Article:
Consider this recent law firm hacking headline! SC Magazine reported the following on Dec. 28, 2016 "Chinese hackers of NY law firm charged": “After hacking their way into the networks of seven law firms and siphoning out data that was used in making $4 million profit in trades, three Chinese men were hit with charges and one was arrested.”

Somehow law firms have escaped being subject to the same legal compliance mandates that many other businesses must adhere to. The American Bar Association has certainly visited this issue and stated the following in 2013. Many firms are now asking, “What do we do to keep our systems and data safe? How can we keep this from happening to us?” There is a simple answer to this question: Hire a chief information security officer, give him or her a budget to hire the staff needed to build and maintain an enterprise security program (ESP), and exercise appropriate governance over the firm’s digital assets.

But do law firms have a security standard like FISMA, PCI DSS, HIPAA or SOX? Not really one specific compliance mandate for law firms. If they handle credit cards it's PCI DSS, if they handle HIPAA, then HIPAA third party kicks in. It’s a disconnected disjointed, patchwork of laws written by? Legal professionals. Add privacy laws to the mix. Forty-seven states, the District of Columbia, Puerto Rico, Guam and the Virgin Islands have all enacted statutes requiring companies to provide notification if a breach of personal information occurs.

“We live in a world where our national security is threatened by cyberterrorists, and where private enterprise is forced to respond to cyber theft of intellectual property on a daily basis. The ABA Cybersecurity Legal Task Force is examining risks posed by criminals, terrorists and nations that seek to steal personal and financial information, disrupt critical infrastructure and wage cyberwar. When our national security and economy are threatened, lawyers will not stand on the sidelines," said Laurel Bellows, 2012-2013 President of the American Bar Association.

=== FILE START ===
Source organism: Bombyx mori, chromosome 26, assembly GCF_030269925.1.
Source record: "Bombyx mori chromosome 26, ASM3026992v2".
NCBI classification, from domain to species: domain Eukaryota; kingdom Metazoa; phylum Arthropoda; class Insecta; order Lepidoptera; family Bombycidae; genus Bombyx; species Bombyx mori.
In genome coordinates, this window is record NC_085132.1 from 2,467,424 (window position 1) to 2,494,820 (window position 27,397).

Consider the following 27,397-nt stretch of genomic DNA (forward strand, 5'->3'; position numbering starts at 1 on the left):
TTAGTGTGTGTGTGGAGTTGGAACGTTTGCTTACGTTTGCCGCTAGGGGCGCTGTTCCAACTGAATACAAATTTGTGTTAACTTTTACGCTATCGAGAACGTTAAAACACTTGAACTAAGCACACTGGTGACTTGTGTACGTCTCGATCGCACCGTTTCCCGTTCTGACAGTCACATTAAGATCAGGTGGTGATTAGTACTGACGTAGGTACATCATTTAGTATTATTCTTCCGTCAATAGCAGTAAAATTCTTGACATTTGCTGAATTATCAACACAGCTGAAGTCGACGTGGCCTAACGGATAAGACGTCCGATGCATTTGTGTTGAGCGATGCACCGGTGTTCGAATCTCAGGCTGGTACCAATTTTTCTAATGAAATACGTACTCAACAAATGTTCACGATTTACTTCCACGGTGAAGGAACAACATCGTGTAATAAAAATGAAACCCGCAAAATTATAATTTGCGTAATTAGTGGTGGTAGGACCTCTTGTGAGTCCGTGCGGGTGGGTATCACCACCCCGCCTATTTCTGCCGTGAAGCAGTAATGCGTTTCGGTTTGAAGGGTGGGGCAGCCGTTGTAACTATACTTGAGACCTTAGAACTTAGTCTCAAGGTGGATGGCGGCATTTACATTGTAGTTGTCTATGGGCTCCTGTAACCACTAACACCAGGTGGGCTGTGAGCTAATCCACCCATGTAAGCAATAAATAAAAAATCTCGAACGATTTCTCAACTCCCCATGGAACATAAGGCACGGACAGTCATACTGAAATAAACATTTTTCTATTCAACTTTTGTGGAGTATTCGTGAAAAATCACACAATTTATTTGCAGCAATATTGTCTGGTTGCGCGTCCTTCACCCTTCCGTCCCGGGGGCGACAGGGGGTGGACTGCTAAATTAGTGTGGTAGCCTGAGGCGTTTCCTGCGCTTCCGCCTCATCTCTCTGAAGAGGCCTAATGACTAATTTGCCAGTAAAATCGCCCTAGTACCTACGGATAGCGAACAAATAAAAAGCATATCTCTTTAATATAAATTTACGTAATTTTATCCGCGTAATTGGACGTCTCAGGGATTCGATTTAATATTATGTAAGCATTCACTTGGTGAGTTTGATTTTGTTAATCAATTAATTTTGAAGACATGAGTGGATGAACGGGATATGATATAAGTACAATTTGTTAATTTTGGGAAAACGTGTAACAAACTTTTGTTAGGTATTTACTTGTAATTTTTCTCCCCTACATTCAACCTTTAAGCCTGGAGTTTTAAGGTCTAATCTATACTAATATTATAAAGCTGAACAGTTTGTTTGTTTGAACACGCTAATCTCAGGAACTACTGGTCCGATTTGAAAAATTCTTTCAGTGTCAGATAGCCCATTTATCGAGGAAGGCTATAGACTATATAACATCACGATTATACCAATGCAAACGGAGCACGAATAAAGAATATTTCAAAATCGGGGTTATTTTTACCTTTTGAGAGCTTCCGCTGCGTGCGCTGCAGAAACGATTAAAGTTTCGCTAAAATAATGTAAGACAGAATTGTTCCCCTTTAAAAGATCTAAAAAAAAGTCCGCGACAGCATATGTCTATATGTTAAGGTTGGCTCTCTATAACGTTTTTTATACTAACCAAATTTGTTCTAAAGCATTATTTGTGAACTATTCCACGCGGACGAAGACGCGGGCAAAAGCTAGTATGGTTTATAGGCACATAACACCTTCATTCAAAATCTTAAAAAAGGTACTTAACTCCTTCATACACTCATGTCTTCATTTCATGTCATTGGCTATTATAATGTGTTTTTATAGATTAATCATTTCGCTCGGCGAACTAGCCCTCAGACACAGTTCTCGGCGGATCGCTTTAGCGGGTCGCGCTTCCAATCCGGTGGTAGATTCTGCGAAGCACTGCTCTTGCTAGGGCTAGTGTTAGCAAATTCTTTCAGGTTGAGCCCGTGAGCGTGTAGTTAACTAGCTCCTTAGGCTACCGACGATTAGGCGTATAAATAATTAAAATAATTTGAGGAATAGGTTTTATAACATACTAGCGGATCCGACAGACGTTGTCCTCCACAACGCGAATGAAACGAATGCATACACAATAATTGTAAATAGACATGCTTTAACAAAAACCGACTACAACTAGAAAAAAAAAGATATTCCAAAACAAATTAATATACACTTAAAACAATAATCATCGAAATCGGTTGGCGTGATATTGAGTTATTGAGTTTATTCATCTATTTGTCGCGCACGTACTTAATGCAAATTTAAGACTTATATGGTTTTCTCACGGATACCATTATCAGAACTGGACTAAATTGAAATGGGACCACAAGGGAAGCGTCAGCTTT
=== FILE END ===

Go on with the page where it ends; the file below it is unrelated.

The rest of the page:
All law firms that don’t have a cybersecurity program in place should hire someone to do an IT risk assessment. The assessment should consider the types of data, and consider data security and data privacy as it relates to credit cards, intellectual property, government data, HIPAA and so on. Every type of data has different data security and data privacy laws to adhere to, and it will remain that way until we get better at blanket programs. Add on PCI DSS etc and then we are stuck with a confusing and siloed approach. All businesses could adopt the NIST cyber security framework, it works well with any business as it looks at technology, data and the risk associated with using it.

Once the risk assessment is complete, the consultant will be able to customize a program to fit the needs of the organization. The blue print for the NIST implementation will look something like this:

  • Identify – Develop the organizational understanding to manage cybersecurity risk to systems, assets, data, and capabilities.
  • Protect – Develop and implement the appropriate safeguards to ensure delivery of critical infrastructure services.
  • Detect – Develop and implement the appropriate activities to identify the occurrence of a cybersecurity event.
  • Respond – Develop and implement the appropriate activities to take action regarding a detected cybersecurity event.

Add the appropriate people, policies and technology to the NIST framework and you are on your way. Law firms need to put an information security program in place which includes hiring a CISO, security analyst, security manager and IT security experts or they need to outsource this to a consulting firm. Either way ignoring the problem won’t make it go away and only increases risk and the resulting lost reputation and credibility, all of which is priceless to a trusted law firm!

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New Year's resolution: ‘I will eliminate passwords’ in 2017